Kumho supplied four different specifications of tyre for the 900 kilometres carried out by Dutch F3 driver Renger van der Zande – two completely new designs and two new compounds – each of which was compared with the 2010 specification covers. “The chosen tyre is incredibly good,” van der Zande commented adding: “The performance for fast qualifying laps and race pace consistency are equally remarkable.”
Bridgestone’s penultimate Formula 1 race saw the three major contenders for the Formula One Drivers Championship take the podium places. Red Bull’s Sebastian Vettel and Mark Webber both closed the gap on Fernando Alonso’s Ferrari with a one-two that helped the team seal the Constructors’ Championship. All three drivers used the same super soft – medium Bridgestone Potenza tyre strategy. In contrast to the damp qualifying session, the race saw hot and dry weather conditions.
Fernando Alonso scored his fifth win of the season in Korea, overcoming difficult conditions on a new, already slippery surface. Alonso called conditions “the worst [he’d] ever driven in”, a sentiment his nearest rival Mark Webber must also have felt as he failed to find enough grip in time when exiting a corner, aquaplaning into a wall. Current champion Jenson Button will almost certainly relinquish his crown, failing to score a point down in twelfth, but McLaren teammate Lewis Hamilton kept up his challenge on Alonso and Webber with a high-quality second place, splitting the Ferraris on the podium. Sebastian Vettel’s failure to finish compounded a miserable race for Red Bull after looking strongest in qualifying.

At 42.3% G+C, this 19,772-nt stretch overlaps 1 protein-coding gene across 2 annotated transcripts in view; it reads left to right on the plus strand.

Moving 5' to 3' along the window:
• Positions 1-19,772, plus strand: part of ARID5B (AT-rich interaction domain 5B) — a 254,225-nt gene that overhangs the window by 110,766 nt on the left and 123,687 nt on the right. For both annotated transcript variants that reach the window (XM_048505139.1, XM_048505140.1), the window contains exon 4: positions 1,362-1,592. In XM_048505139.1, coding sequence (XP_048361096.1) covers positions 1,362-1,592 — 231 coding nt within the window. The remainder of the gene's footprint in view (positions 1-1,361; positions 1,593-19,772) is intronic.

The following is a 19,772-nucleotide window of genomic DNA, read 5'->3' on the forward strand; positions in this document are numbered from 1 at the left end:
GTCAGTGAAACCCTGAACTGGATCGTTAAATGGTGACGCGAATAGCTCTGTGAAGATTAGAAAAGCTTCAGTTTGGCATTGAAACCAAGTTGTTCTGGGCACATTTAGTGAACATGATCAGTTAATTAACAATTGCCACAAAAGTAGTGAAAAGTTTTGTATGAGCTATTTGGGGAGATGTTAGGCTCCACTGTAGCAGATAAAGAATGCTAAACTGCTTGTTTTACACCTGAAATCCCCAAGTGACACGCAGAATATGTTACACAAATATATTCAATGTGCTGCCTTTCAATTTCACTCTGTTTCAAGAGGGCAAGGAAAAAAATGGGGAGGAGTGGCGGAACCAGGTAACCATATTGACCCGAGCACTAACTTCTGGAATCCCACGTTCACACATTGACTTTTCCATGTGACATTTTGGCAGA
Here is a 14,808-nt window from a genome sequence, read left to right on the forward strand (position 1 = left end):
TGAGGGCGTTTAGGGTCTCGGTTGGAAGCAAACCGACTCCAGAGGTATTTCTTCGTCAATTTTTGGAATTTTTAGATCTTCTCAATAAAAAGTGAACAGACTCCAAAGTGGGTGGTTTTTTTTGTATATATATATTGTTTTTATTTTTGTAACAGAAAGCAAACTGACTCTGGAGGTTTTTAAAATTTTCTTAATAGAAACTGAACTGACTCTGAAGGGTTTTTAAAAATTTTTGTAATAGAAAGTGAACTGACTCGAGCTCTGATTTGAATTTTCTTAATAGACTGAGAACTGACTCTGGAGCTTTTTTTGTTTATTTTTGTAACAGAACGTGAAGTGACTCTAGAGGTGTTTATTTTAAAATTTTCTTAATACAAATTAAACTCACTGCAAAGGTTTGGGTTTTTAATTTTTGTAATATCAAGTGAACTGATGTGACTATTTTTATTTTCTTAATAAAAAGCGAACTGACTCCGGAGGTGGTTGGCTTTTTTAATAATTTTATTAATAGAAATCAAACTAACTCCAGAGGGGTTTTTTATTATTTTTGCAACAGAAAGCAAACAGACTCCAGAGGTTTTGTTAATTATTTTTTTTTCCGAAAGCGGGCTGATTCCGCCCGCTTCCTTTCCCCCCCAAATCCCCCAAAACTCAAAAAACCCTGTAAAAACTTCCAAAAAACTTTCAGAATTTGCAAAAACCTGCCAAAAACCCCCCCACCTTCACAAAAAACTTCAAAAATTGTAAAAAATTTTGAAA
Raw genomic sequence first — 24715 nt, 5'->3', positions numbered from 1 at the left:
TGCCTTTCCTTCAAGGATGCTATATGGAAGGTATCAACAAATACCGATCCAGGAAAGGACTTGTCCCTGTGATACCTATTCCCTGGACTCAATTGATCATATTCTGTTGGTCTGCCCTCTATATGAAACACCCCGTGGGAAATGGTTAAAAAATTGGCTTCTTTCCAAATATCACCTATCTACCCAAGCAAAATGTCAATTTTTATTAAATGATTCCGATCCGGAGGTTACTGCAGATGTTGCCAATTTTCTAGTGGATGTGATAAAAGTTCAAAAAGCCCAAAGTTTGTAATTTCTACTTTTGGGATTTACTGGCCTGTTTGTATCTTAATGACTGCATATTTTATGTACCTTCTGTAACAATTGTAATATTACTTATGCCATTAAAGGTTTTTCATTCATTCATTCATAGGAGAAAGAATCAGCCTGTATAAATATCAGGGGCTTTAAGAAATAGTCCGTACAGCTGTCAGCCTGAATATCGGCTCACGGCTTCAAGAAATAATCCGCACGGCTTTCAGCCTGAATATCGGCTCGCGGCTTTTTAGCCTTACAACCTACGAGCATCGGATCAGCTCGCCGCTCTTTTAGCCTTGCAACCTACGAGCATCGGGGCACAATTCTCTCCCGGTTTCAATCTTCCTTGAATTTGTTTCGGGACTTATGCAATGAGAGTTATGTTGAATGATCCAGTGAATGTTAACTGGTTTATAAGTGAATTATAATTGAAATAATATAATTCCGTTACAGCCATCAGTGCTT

Red Bull Racing’s Sebastian Vettel won his third Grand Prix of the season after using a soft-hard Bridgestone Potenza tyre strategy in a fast-paced, close and exciting Japanese Grand Prix. Pole-man Vettel led team-mate Mark Webber across the line by less than a second for Red Bull Racing’s third 1-2 of the season. Scuderia Ferrari Marlboro’s Fernando Alonso finished third. Shoshi Arakawa, Bridgestone chairman of the Board, CEO and president delivered a parting message to Formula One: “For Bridgestone it was our final home Grand Prix. I am proud that we have supported the pinnacle of motorsport for the last 14 years. I would like to thank all the teams, drivers, fans and everyone involved in Formula One. I wish Formula One a prosperous future. We look forward to supporting all teams and drivers for the remaining three races.”
Bridgestone’s soft tyre took Red Bull Racing’s Sebastian Vettel to the fastest lap of the sinuous Suzuka Circuit on the first day of the Japanese Grand Prix today. The German set a 1:31.465 lap time in the afternoon session after earlier setting the fastest time with the hard tyre in the morning. Bridgestone director of Motorsport Tyre Development, Hirohide Hamashima said that both compounds for the race were looking “strong”, but that wet tyres would also come into play at some point over the weekend.